How much active substance gets into the feeding trough and onto the plate?
The type and quantity of residues and contaminants in foods and feeds can change under the conditions of further processing in industry and at home. "Precise knowledge of whether and to what extent these changes take place is important, in order to make a realistic estimation of exposure to these substances via food and thereby of the health risks for consumers and livestock," explains BfR President, Professor Dr. Dr. Andreas Hensel on the occasion of the workshop "Assessment of residues and contaminants in processed foods and feeds" which the German Federal Institute for Risk Assessment (BfR) is organising from 25 to 26 October in Berlin. More than 100 participants from regional and national authorities and the food and feed processing industry are expected along with interested members of the general public. The focus of the discussions will be on the use of processing factors.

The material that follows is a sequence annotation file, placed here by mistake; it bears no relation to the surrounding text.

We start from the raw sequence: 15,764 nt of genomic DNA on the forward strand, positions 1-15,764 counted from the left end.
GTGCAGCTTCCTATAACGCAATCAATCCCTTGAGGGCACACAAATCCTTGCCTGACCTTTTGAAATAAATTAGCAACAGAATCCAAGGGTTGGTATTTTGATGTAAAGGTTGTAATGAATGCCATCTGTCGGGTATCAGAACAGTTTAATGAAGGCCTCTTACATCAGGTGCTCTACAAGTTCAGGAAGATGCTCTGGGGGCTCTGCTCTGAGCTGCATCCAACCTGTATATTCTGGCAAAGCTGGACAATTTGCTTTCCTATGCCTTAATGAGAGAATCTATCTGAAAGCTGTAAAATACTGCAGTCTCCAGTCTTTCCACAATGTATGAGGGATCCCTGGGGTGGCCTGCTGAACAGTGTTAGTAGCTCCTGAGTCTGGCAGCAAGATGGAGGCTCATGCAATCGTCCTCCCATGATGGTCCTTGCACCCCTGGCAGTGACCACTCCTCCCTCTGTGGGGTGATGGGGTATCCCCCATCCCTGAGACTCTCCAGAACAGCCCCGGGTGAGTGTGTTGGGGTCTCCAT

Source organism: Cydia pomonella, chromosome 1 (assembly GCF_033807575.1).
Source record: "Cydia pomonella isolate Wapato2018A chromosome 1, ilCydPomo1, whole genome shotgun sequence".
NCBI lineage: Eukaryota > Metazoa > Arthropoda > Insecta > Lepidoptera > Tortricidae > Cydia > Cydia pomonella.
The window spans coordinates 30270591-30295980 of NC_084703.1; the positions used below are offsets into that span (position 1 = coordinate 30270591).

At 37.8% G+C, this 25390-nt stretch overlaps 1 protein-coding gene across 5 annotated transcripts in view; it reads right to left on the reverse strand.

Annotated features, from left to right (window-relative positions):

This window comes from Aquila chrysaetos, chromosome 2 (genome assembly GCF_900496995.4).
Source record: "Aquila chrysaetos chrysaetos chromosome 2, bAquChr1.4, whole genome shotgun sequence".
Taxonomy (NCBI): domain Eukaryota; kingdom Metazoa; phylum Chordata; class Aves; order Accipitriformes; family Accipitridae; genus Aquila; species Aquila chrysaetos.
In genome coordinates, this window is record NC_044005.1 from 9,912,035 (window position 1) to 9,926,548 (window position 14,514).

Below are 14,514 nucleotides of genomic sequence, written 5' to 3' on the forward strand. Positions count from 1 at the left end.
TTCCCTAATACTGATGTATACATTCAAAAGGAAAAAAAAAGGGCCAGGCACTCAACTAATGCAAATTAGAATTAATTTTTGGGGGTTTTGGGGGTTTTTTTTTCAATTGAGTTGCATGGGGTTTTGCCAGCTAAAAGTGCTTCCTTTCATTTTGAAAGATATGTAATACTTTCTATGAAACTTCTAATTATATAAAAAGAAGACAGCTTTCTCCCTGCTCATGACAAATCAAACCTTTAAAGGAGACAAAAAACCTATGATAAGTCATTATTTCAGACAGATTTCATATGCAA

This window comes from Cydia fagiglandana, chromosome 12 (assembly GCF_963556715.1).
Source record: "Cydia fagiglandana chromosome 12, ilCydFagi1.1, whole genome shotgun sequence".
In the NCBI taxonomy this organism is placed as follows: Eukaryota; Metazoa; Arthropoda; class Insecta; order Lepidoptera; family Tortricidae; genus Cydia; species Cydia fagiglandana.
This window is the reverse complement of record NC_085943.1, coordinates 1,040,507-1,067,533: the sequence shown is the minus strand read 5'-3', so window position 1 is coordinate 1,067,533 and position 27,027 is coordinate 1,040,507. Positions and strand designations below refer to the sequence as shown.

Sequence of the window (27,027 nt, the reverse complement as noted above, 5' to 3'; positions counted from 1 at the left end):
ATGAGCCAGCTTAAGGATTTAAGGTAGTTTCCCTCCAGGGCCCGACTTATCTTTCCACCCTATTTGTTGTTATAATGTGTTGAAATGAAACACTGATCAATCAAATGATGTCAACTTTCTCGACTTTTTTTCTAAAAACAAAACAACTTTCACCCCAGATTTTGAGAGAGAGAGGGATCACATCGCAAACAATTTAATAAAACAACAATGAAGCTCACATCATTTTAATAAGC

Food companies are obliged to guarantee compliance with maximum residue levels or maximum tolerable concentrations of contaminants in the foods they produce. This also applies to processed foods. Official food monitoring authorities check that food companies comply with this obligation. Maximum levels of contaminants in processed foods and feeds are often established directly for the processed products, which makes it easy to monitor compliance. If, however, processed foods are examined for substances whose maximum levels were established for the unprocessed starting product, such as plant protection products, a recalculation has to be made with the help of processing factors. A processing factor is defined as the ratio of the residue in the processed product to the residue in the corresponding unprocessed product. It indicates whether residue levels increase or decrease through processing. There is often legal uncertainty when the marketability of products is assessed with the help of processing factors. The workshop is intended to contribute towards the establishment of a uniform procedure in deriving and using processing factors.
About the BfR
The German Federal Institute for Risk Assessment (BfR) is a scientifically independent institution within the portfolio of the Federal Ministry of Food and Agriculture (BMEL) in Germany. It advises the Federal Government and Federal Laender on questions of food, chemical and product safety. The BfR conducts its own research on topics that are closely linked to its assessment tasks.
This text version is a translation of the original German text which is the only legally binding version.